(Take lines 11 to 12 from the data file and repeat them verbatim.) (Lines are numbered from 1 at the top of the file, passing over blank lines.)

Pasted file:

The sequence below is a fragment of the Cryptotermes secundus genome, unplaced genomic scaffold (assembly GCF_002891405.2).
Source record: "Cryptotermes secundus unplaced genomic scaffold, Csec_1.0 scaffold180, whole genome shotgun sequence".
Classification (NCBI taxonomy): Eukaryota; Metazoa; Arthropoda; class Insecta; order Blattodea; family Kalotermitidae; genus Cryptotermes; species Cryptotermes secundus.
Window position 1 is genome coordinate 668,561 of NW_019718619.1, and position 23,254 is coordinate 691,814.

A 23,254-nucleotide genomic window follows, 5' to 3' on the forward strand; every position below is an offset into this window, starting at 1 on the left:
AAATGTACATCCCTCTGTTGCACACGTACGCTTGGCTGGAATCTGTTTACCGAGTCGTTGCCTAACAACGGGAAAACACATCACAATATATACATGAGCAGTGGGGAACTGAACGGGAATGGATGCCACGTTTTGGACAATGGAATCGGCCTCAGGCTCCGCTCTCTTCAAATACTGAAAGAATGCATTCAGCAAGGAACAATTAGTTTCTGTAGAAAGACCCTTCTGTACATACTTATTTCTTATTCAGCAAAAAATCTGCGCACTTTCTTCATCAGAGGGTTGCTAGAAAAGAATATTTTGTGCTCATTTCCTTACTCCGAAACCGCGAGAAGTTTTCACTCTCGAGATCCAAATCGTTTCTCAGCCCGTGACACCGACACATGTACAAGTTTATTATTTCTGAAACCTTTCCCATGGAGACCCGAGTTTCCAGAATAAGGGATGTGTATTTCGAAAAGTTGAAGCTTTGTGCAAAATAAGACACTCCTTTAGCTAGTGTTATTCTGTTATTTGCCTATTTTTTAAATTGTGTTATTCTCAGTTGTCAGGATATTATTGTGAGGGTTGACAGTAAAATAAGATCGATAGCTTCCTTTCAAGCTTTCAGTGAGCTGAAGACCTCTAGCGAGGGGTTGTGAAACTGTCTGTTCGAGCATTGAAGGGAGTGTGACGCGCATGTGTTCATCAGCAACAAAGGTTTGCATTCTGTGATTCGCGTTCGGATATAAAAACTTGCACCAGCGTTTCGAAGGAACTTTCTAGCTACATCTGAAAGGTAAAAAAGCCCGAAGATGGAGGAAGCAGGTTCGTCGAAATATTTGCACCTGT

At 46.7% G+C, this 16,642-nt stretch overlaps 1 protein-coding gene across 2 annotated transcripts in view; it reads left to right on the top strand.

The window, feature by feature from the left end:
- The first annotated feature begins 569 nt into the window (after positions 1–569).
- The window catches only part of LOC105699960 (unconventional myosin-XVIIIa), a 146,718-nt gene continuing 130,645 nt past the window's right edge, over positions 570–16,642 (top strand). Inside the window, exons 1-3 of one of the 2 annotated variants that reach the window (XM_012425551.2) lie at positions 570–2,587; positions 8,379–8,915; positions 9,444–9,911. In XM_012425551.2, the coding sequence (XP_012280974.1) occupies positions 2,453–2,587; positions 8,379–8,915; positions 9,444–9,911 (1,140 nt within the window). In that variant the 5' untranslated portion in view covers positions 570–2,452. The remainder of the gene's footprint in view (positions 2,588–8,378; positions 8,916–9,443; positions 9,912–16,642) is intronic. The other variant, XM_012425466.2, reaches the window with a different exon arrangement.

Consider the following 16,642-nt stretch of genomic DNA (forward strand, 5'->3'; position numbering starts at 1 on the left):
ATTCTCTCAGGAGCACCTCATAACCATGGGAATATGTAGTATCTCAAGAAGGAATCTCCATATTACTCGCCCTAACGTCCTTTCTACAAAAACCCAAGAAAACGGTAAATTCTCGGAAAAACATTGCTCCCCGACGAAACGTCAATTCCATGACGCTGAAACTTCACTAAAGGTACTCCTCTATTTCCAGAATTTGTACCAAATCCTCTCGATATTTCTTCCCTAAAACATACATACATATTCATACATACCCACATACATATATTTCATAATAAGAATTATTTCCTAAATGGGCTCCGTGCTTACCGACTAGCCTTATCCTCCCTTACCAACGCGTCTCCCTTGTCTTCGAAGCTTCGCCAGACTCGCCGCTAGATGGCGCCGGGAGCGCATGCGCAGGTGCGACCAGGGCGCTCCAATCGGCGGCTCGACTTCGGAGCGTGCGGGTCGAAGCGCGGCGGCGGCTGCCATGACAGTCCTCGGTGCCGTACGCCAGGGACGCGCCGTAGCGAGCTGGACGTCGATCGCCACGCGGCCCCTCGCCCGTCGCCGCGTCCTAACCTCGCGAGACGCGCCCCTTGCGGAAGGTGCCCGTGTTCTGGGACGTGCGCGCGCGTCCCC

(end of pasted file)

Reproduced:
Consider the following 16,642-nt stretch of genomic DNA (forward strand, 5'->3'; position numbering starts at 1 on the left):
ATTCTCTCAGGAGCACCTCATAACCATGGGAATATGTAGTATCTCAAGAAGGAATCTCCATATTACTCGCCCTAACGTCCTTTCTACAAAAACCCAAGAAAACGGTAAATTCTCGGAAAAACATTGCTCCCCGACGAAACGTCAATTCCATGACGCTGAAACTTCACTAAAGGTACTCCTCTATTTCCAGAATTTGTACCAAATCCTCTCGATATTTCTTCCCTAAAACATACATACATATTCATACATACCCACATACATATATTTCATAATAAGAATTATTTCCTAAATGGGCTCCGTGCTTACCGACTAGCCTTATCCTCCCTTACCAACGCGTCTCCCTTGTCTTCGAAGCTTCGCCAGACTCGCCGCTAGATGGCGCCGGGAGCGCATGCGCAGGTGCGACCAGGGCGCTCCAATCGGCGGCTCGACTTCGGAGCGTGCGGGTCGAAGCGCGGCGGCGGCTGCCATGACAGTCCTCGGTGCCGTACGCCAGGGACGCGCCGTAGCGAGCTGGACGTCGATCGCCACGCGGCCCCTCGCCCGTCGCCGCGTCCTAACCTCGCGAGACGCGCCCCTTGCGGAAGGTGCCCGTGTTCTGGGACGTGCGCGCGCGTCCCC